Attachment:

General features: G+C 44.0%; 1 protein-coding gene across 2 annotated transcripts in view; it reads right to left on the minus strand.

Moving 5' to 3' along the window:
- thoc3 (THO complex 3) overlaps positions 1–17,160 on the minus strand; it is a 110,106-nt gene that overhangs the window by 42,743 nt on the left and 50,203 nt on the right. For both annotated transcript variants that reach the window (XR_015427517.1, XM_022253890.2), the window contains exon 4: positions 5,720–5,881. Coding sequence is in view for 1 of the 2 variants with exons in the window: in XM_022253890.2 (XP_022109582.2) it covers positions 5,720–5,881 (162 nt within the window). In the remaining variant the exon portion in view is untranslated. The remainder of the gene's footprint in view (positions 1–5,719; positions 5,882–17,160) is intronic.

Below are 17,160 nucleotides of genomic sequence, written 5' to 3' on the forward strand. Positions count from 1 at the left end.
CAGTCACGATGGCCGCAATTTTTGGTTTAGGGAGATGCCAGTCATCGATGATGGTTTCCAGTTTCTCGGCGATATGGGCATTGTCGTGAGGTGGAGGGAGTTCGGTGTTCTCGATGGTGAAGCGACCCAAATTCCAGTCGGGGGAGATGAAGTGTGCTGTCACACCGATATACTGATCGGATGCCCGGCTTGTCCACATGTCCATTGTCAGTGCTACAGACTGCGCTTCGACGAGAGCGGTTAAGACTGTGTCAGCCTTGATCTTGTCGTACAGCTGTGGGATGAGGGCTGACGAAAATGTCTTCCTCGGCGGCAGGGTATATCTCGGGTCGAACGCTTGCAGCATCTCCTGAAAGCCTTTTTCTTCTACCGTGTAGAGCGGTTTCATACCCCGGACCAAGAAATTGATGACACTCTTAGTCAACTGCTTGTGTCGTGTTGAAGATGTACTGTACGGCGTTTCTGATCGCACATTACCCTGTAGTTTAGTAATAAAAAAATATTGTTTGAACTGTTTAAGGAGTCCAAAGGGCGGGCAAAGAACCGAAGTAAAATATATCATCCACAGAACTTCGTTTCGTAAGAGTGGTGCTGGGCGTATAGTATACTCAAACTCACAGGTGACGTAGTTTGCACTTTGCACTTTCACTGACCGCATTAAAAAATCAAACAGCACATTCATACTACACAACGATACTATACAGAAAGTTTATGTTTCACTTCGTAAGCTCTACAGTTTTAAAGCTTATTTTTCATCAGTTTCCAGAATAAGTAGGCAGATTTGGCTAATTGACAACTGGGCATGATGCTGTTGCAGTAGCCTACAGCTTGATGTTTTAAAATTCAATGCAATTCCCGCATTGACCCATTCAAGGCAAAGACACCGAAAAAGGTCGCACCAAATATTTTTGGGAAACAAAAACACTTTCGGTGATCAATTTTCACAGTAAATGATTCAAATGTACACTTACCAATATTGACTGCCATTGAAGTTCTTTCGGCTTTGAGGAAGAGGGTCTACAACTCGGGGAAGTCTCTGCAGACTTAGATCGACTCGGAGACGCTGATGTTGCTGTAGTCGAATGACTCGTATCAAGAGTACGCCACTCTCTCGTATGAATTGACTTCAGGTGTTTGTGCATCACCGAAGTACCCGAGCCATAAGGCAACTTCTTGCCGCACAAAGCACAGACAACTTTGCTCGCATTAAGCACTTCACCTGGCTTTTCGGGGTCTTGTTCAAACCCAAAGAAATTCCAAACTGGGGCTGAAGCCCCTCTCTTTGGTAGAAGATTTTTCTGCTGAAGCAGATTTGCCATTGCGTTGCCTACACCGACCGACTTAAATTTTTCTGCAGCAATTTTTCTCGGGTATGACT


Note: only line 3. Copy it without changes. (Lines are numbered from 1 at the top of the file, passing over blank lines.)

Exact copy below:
- thoc3 (THO complex 3) overlaps positions 1–17,160 on the minus strand; it is a 110,106-nt gene that overhangs the window by 42,743 nt on the left and 50,203 nt on the right. For both annotated transcript variants that reach the window (XR_015427517.1, XM_022253890.2), the window contains exon 4: positions 5,720–5,881. Coding sequence is in view for 1 of the 2 variants with exons in the window: in XM_022253890.2 (XP_022109582.2) it covers positions 5,720–5,881 (162 nt within the window). In the remaining variant the exon portion in view is untranslated. The remainder of the gene's footprint in view (positions 1–5,719; positions 5,882–17,160) is intronic.